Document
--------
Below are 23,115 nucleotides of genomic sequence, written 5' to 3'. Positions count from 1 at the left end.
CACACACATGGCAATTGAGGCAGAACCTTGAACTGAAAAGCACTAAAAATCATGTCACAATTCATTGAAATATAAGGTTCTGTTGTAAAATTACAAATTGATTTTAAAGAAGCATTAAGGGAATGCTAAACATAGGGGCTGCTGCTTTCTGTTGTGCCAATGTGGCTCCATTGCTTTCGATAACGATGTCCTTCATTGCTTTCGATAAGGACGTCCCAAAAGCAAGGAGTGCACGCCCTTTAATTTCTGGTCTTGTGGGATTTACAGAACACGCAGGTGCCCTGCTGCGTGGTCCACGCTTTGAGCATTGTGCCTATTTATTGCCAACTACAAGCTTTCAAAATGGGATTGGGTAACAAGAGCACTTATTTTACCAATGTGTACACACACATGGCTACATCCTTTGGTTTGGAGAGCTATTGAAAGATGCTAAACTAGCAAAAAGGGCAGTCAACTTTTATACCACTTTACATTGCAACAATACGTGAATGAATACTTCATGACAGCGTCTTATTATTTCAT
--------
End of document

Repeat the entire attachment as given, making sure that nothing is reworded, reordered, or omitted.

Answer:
Below are 23,115 nucleotides of genomic sequence, written 5' to 3'. Positions count from 1 at the left end.
CACACACATGGCAATTGAGGCAGAACCTTGAACTGAAAAGCACTAAAAATCATGTCACAATTCATTGAAATATAAGGTTCTGTTGTAAAATTACAAATTGATTTTAAAGAAGCATTAAGGGAATGCTAAACATAGGGGCTGCTGCTTTCTGTTGTGCCAATGTGGCTCCATTGCTTTCGATAACGATGTCCTTCATTGCTTTCGATAAGGACGTCCCAAAAGCAAGGAGTGCACGCCCTTTAATTTCTGGTCTTGTGGGATTTACAGAACACGCAGGTGCCCTGCTGCGTGGTCCACGCTTTGAGCATTGTGCCTATTTATTGCCAACTACAAGCTTTCAAAATGGGATTGGGTAACAAGAGCACTTATTTTACCAATGTGTACACACACATGGCTACATCCTTTGGTTTGGAGAGCTATTGAAAGATGCTAAACTAGCAAAAAGGGCAGTCAACTTTTATACCACTTTACATTGCAACAATACGTGAATGAATACTTCATGACAGCGTCTTATTATTTCAT